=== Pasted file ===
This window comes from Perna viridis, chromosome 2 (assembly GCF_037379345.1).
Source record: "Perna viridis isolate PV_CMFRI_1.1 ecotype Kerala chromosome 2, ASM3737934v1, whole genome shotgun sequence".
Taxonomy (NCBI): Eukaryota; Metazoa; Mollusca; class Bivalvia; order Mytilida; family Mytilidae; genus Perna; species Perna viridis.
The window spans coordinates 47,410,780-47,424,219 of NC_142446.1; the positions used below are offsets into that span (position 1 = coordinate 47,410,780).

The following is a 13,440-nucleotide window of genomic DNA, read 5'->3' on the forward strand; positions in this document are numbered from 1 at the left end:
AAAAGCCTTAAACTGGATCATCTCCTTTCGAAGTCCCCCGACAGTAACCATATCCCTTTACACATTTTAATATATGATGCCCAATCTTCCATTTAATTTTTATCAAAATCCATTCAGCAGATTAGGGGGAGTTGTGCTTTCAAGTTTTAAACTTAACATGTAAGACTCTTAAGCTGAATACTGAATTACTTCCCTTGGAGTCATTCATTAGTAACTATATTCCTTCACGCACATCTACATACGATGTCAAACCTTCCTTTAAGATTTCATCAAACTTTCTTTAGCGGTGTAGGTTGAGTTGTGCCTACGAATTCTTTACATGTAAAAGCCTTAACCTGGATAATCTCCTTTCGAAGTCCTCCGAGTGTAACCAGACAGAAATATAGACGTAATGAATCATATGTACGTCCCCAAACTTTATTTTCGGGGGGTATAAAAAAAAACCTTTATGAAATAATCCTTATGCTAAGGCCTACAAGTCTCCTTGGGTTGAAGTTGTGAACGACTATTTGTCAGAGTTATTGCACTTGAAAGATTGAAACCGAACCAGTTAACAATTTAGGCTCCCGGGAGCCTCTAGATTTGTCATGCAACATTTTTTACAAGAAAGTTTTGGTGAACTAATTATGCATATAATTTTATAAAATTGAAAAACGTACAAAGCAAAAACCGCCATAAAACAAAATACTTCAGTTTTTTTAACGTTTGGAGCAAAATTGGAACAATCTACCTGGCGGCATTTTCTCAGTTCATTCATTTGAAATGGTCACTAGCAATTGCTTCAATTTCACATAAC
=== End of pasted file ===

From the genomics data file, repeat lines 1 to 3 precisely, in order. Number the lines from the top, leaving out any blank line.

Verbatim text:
This window comes from Perna viridis, chromosome 2 (assembly GCF_037379345.1).
Source record: "Perna viridis isolate PV_CMFRI_1.1 ecotype Kerala chromosome 2, ASM3737934v1, whole genome shotgun sequence".
Taxonomy (NCBI): Eukaryota; Metazoa; Mollusca; class Bivalvia; order Mytilida; family Mytilidae; genus Perna; species Perna viridis.